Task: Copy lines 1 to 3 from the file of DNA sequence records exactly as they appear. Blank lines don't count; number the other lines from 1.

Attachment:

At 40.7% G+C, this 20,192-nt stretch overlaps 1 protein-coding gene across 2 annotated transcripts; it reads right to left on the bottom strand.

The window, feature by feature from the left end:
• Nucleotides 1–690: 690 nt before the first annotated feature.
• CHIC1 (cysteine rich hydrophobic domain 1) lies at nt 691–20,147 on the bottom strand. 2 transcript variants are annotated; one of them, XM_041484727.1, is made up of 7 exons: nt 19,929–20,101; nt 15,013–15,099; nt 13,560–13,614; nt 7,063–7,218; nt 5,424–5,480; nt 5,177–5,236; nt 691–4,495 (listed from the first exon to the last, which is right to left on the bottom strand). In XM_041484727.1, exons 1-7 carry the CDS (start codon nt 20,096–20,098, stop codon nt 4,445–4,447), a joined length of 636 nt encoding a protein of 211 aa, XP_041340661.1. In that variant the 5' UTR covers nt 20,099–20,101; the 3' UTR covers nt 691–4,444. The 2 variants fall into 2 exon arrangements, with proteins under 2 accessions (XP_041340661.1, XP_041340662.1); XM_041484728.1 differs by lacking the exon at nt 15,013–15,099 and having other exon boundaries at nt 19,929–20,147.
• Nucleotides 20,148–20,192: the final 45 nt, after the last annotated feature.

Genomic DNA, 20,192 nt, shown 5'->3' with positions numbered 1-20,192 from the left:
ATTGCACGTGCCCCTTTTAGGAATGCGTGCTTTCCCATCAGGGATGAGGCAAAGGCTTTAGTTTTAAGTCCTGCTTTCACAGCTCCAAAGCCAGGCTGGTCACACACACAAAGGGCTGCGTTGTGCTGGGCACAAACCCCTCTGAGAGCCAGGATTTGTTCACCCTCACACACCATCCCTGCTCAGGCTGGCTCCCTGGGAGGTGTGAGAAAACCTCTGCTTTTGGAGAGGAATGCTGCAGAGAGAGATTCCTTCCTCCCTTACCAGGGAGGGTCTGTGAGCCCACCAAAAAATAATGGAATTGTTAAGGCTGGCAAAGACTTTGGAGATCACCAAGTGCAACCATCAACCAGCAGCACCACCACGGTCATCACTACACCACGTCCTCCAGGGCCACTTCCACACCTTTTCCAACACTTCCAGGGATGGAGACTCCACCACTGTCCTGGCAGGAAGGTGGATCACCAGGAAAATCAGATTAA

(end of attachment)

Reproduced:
At 40.7% G+C, this 20,192-nt stretch overlaps 1 protein-coding gene across 2 annotated transcripts; it reads right to left on the bottom strand.

The window, feature by feature from the left end:
• Nucleotides 1–690: 690 nt before the first annotated feature.